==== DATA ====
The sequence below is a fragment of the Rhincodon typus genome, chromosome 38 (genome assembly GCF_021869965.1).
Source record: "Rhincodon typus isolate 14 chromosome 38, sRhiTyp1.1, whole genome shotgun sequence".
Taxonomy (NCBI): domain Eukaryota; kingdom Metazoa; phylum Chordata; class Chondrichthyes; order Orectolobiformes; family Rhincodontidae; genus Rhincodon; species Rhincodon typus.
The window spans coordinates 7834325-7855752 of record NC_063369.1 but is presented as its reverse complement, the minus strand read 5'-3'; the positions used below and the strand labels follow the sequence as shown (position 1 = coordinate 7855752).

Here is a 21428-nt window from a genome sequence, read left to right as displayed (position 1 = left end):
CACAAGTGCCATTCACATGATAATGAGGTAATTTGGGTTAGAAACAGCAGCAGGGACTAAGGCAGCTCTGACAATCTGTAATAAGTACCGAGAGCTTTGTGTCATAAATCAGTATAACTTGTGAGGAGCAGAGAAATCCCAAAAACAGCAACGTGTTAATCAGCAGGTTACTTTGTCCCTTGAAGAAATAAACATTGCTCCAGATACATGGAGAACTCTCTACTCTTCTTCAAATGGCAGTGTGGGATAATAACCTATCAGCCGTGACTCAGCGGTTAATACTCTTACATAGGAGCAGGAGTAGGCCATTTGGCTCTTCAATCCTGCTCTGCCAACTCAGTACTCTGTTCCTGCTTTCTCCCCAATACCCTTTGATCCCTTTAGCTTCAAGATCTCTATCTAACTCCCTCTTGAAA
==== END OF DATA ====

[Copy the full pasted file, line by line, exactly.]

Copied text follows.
The sequence below is a fragment of the Rhincodon typus genome, chromosome 38 (genome assembly GCF_021869965.1).
Source record: "Rhincodon typus isolate 14 chromosome 38, sRhiTyp1.1, whole genome shotgun sequence".
Taxonomy (NCBI): domain Eukaryota; kingdom Metazoa; phylum Chordata; class Chondrichthyes; order Orectolobiformes; family Rhincodontidae; genus Rhincodon; species Rhincodon typus.
The window spans coordinates 7834325-7855752 of record NC_063369.1 but is presented as its reverse complement, the minus strand read 5'-3'; the positions used below and the strand labels follow the sequence as shown (position 1 = coordinate 7855752).

Here is a 21428-nt window from a genome sequence, read left to right as displayed (position 1 = left end):
CACAAGTGCCATTCACATGATAATGAGGTAATTTGGGTTAGAAACAGCAGCAGGGACTAAGGCAGCTCTGACAATCTGTAATAAGTACCGAGAGCTTTGTGTCATAAATCAGTATAACTTGTGAGGAGCAGAGAAATCCCAAAAACAGCAACGTGTTAATCAGCAGGTTACTTTGTCCCTTGAAGAAATAAACATTGCTCCAGATACATGGAGAACTCTCTACTCTTCTTCAAATGGCAGTGTGGGATAATAACCTATCAGCCGTGACTCAGCGGTTAATACTCTTACATAGGAGCAGGAGTAGGCCATTTGGCTCTTCAATCCTGCTCTGCCAACTCAGTACTCTGTTCCTGCTTTCTCCCCAATACCCTTTGATCCCTTTAGCTTCAAGATCTCTATCTAACTCCCTCTTGAAA